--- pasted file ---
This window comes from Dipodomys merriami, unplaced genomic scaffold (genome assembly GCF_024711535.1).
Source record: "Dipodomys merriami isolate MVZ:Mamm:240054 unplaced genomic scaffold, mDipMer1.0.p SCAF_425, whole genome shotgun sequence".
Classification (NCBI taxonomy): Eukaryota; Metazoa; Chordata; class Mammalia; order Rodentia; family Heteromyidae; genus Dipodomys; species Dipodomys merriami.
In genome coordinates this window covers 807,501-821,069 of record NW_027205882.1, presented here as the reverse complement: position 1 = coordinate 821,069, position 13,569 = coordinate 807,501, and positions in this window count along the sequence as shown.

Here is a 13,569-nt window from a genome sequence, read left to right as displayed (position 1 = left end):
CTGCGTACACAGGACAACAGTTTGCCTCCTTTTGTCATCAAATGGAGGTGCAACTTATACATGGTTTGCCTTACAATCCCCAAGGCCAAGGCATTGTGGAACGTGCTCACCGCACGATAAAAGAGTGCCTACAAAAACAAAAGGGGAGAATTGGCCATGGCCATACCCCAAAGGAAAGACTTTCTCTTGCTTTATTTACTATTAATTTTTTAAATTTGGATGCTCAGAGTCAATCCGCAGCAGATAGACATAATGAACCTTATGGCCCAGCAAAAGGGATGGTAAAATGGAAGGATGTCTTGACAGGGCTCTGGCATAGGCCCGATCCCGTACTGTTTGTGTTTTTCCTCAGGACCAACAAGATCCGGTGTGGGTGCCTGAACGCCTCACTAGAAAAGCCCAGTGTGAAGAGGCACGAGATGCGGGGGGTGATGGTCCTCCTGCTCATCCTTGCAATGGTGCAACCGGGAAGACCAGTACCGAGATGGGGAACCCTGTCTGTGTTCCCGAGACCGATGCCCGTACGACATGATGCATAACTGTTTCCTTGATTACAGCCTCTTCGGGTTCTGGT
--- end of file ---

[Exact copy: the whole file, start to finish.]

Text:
This window comes from Dipodomys merriami, unplaced genomic scaffold (genome assembly GCF_024711535.1).
Source record: "Dipodomys merriami isolate MVZ:Mamm:240054 unplaced genomic scaffold, mDipMer1.0.p SCAF_425, whole genome shotgun sequence".
Classification (NCBI taxonomy): Eukaryota; Metazoa; Chordata; class Mammalia; order Rodentia; family Heteromyidae; genus Dipodomys; species Dipodomys merriami.
In genome coordinates this window covers 807,501-821,069 of record NW_027205882.1, presented here as the reverse complement: position 1 = coordinate 821,069, position 13,569 = coordinate 807,501, and positions in this window count along the sequence as shown.

Here is a 13,569-nt window from a genome sequence, read left to right as displayed (position 1 = left end):
CTGCGTACACAGGACAACAGTTTGCCTCCTTTTGTCATCAAATGGAGGTGCAACTTATACATGGTTTGCCTTACAATCCCCAAGGCCAAGGCATTGTGGAACGTGCTCACCGCACGATAAAAGAGTGCCTACAAAAACAAAAGGGGAGAATTGGCCATGGCCATACCCCAAAGGAAAGACTTTCTCTTGCTTTATTTACTATTAATTTTTTAAATTTGGATGCTCAGAGTCAATCCGCAGCAGATAGACATAATGAACCTTATGGCCCAGCAAAAGGGATGGTAAAATGGAAGGATGTCTTGACAGGGCTCTGGCATAGGCCCGATCCCGTACTGTTTGTGTTTTTCCTCAGGACCAACAAGATCCGGTGTGGGTGCCTGAACGCCTCACTAGAAAAGCCCAGTGTGAAGAGGCACGAGATGCGGGGGGTGATGGTCCTCCTGCTCATCCTTGCAATGGTGCAACCGGGAAGACCAGTACCGAGATGGGGAACCCTGTCTGTGTTCCCGAGACCGATGCCCGTACGACATGATGCATAACTGTTTCCTTGATTACAGCCTCTTCGGGTTCTGGT